The Asian Diet - Page 6 - the Fashion Spot
 
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02-10-2009
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Quote:
Originally Posted by sill View Post
The veggies where I live are great, they're always fresh and yummie! My family eat a lot of meat (mostly moose since my dad goes hunting) so we don't buy it from the supermarket. We eat vegetables to every dish and we make sure to eat fish at least once a week, we love salmon! Also we grow our own potatoes (at my grandmother's) so we usually don't end up buying a lot of potatoes at the supermarket either.

I think Scandinavian people in general eat more dark bread (with lots of fibres) than, let's say, Americans do. And swedish people usually don't eat 'sweets' for breakfast, like croissants, but something more healthy like bread or porridge. Most people also drink quite a lot of milk

Still, I don't think Scandinavian people are that healthy with amazing skin. There are a few people with good skin, but I guess those are the ones with great genes.

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I agree with Sill here...but I like croissants for breakfast

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I think there is a strong tendency to want to romanticize, or in some cases even fetishize, certain other cultures. Idealizing one diet is fairly illogical as virtually every culture has developed healthy and delicious cuisine.

With the world as it is today, people in globalized nations have access to produce that long ago would have had to been brought thousands of miles by boat, so we can often enjoy a wider variety and therefore more nutritious diet.

American culture just generally places a lower (I would say too low, but that's subjective) emphasis on home-cooking, partly because we are perhaps some of the most over-worked people in the world, working far from home. Maybe it's partly incidental too. It's possible to be very healthy and eat foods not outside the norm of food typically grown and sold in the US.

In the end I think it's wise to take cues from the knowledge we can share about cooking from around the world instead of trying to pull off living off of raw salmon when one lives in Kansas.


Last edited by Lite_Brite; 02-10-2009 at 07:48 PM.
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02-10-2009
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I used to take the "anything goes" approach to my diet but recently I've been gravitating more toward salads (green salads, not drenched in ranch), nuts, less processed food etc. and I definitely prefer it to eating bagged popcorn off and on all day.

I think that processed food is over-consumed because of convenience, and it's refreshing to incorporate things into your diet that haven't been sitting on a shelf for 8 months.

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03-10-2009
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Quote:
Originally Posted by NeverNude View Post
I think there is a strong tendency to want to romanticize, or in some cases even fetishize, certain other cultures. Idealizing one diet is fairly illogical as virtually every culture has developed healthy and delicious cuisine.

With the world as it is today, people in globalized nations have access to produce that long ago would have had to been brought thousands of miles by boat, so we can often enjoy a wider variety and therefore more nutritious diet.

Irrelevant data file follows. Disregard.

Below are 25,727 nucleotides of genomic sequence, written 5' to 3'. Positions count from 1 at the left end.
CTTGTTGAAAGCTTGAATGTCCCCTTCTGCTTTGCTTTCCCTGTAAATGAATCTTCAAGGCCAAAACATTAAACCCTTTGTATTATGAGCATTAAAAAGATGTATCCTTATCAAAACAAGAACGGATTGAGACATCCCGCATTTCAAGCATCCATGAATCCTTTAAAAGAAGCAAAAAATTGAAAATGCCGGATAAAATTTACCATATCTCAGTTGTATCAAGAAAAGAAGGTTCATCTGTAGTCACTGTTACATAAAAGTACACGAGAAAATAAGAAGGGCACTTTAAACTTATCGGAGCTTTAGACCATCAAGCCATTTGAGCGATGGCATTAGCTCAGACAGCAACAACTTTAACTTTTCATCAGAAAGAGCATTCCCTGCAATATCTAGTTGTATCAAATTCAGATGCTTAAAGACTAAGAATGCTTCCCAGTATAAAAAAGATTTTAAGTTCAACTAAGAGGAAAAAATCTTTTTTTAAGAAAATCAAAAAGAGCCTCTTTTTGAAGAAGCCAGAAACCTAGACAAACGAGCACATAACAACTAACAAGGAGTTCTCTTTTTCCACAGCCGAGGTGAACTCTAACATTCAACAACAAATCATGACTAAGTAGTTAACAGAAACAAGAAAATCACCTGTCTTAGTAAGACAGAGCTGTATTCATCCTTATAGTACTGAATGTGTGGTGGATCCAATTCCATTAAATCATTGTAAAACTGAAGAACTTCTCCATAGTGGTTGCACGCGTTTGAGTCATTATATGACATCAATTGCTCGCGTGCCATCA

I'm going to have to disagree with you here. We're talking about asian diets here, and so far nobody here has "romanticized" the asian diet. It's true that the traditional EAST asian diet is generally more beneficial to the health. It's been this way for thousands of years- since 10th century BC, when the Chinese drank tea for medicinal purposes... And although over the years our diet habits may have changed, we have still, as a culture, preserved the mindset to eat healthy foods.
You're right about the globalization, but so far the extent of globalization in our daily cuisine is really only limited to nearby Asian countries. (Currently all of east asia is obsessed with Japanese food. Even South Korea It'll be like this for centuries to come)

There's nothing wrong with "idealizing" the asian diet. It is widely acclaimed for a reason.

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03-10-2009
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I agree with michyed..in some countries they live longer than in other countries, and it has def something to do with their food culture.

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03-10-2009
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I think it's more than just their food.
My mother came to Germany about 30 years ago and she cooks Asian food every day but she also eats a lot of German (Bavarian which i think isn't that healthy) food. Today she's over 50 years old and I just love her hair and her skin. The only thing she uses every day is a moisturiser... lucky woman.

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Sure there are other factors: genetics - family history, exercise, stress level...etc. But darn, you'd be surprised at how much a healthy long-term diet can affect how well/long you live and also reflect upon your appearance positively. My great grandma just hit 102 a few months ago... She eats traditional Japanese food everyday!

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06-10-2009
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I know this is a tad off topic, but still somewhat relevant...I recently saw an interview with "the worlds oldest man" who is 113, and he was attributing his age to only eating 2 meals a day, breakfast and lunch but no dinner.

I'm not advocating that anyone tries this, and I don't think that I could do it, but it was an interesting interview. Who knows if this is the real reason for his longevity, or just a coincidence.